The veterinary technology curriculum allows considerable flexibility in designing your program. With the help of your advisor, you will formulate a course schedule that allows you to complete the veterinary technology program. With the general elective courses necessary for graduation, you will be able to satisfy the requirements for a number of minor fields of study.
Veterinary technology students are eligible to apply for scholarships awarded through the College of Agriculture, Food Systems, and Natural Resources. Each year, students enrolled in the college receive more than $100,000 from the college scholarship program. Information about scholarships is available at www.ag.ndsu.edu/academics/coaschol.htm or by contacting the Office of the Dean, College of Agriculture, Food Systems, and Natural Resources, NDSU, Dept 2200, PO Box 6050, Fargo, ND 58108-6050, 701-231-7656.
The Veterinary Technology Club
The Veterinary Technology Club is open to any student interested in veterinary technology. It provides a social setting for students with common career goals and an opportunity to become involved in professional and community activities. The club meets twice monthly during the school year. Information about the club is available from the veterinary technology academic advisors.
|General Education Requirements||Credits|
|First Year Experience|
|AGRI 189 - Skills for Academic Success||1|
|COMM 110 - Fundamentals of Public Speaking||3|
|ENGL 110, 120 - College Composition I, II||3, 3|
|English Upper Level Writing Course||3|
|MATH 104 - Finite Math or Higher||3|
|Science & Technology|
|BIOL 111 - Concepts of Biology||3|
|CSCI 114 - Microcomputer Packages||3|
|MICR 202, 202L - Introduction to Microbiology and Lab||2, 1|
|Humanities & Fine Arts||6|
|Social and Behavioral Sciences Sciences||6|
|Pre-Professional Major Requirements||Credits|
|VETS 115 - Medical Terminology||1|
|VETS 125, 125L - Animal Restraint and Lab||2, 1|
|VETS 130 - Companion Animal Breeds||1|
|VETS 135 - Anatomy and Physiology of Domestic Animals||3|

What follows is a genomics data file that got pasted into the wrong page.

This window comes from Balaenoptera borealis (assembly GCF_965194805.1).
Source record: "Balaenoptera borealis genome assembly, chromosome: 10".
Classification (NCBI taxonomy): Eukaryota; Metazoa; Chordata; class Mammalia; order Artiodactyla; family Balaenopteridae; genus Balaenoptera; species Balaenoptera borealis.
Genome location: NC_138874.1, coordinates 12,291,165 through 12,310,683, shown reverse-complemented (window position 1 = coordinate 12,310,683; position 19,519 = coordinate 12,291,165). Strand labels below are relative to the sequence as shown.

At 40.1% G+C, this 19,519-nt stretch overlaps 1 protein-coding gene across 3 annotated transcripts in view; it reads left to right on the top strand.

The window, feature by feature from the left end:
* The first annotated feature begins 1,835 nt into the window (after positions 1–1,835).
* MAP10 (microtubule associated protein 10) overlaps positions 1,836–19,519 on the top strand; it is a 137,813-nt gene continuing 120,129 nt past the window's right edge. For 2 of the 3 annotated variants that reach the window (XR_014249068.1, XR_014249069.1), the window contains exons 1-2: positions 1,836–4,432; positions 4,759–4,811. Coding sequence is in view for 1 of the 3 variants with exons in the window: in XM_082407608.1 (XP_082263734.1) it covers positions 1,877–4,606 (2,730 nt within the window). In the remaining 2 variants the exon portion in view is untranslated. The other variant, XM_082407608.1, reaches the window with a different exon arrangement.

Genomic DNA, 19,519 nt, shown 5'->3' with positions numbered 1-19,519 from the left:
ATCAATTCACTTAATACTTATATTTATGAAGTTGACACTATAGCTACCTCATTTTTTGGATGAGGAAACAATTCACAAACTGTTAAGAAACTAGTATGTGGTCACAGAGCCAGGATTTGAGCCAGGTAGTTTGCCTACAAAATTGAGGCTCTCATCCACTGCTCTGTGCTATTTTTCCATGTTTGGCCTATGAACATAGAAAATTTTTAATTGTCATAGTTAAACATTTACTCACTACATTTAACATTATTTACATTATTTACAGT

|VETS 136 - Anatomy and Physiology Lab||1|
|VETS 150 - Introduction to the Veterinary Profession||1|
|Professional Major Requirements||Credits|
|VETS 255 - Fundamentals of Veterinary Radiography||3|
|VETS 256 - Veterinary Clinical Technology And Instruments||4|
|VETS 259 - Small Animal Diseases||2|
|VETS 357 - Veterinary Pharmacology||3|
|VETS 358 - Veterinary Surgical Nursing Techniques||4|
|VETS 359 - Veterinary Hospital Information and Procedures||2|
|VETS 385 - Veterinary Clinical Pathology I||3|
|VETS 386 - Veterinary Clinical Pathology II||3|
|VETS 387 - Veterinary Clinical Pathology III||3|
|VETS 481 - Ward Care and Clinic Care||4|
|VETS 483 - Clinical Veterinary Practicum||4|
|VETS 484 - Large Animal Techniques||2|
|VETS 485 - Veterinary Technology Externship||6|
|ANSC 114 - Introduction to Animal Sciences||3|
|ANSC 223 - Introduction to Animal Nutrition||2|
|CHEM 121 - General Chemistry I or |
CHEM 117 - Chemical Concepts and Application
|MICR 465 - Fundamentals of Animal Disease||3|
This sample curriculum is not intended to serve as a curriculum guide for current students, but rather an example of course offerings for prospective students. For the curriculum requirements in effect at the time of entrance into a program, consult with an academic advisor or with the Office of Registration and Records.
Van Es Hall
Van Es Hall is located on the west side of campus on Centennial Boulevard (Campus Map)
Department of Animal and Range Sciences
Veterinary Technology Program
North Dakota State University
Dept. 2230, PO Box 6050
Fargo, ND 58108-6050
Office of Admission
North Dakota State University
Dept 5230, PO Box 6050
Fargo, ND 58108-6050
Tel: (701) 231-8643 / Fax: (701) 231-8802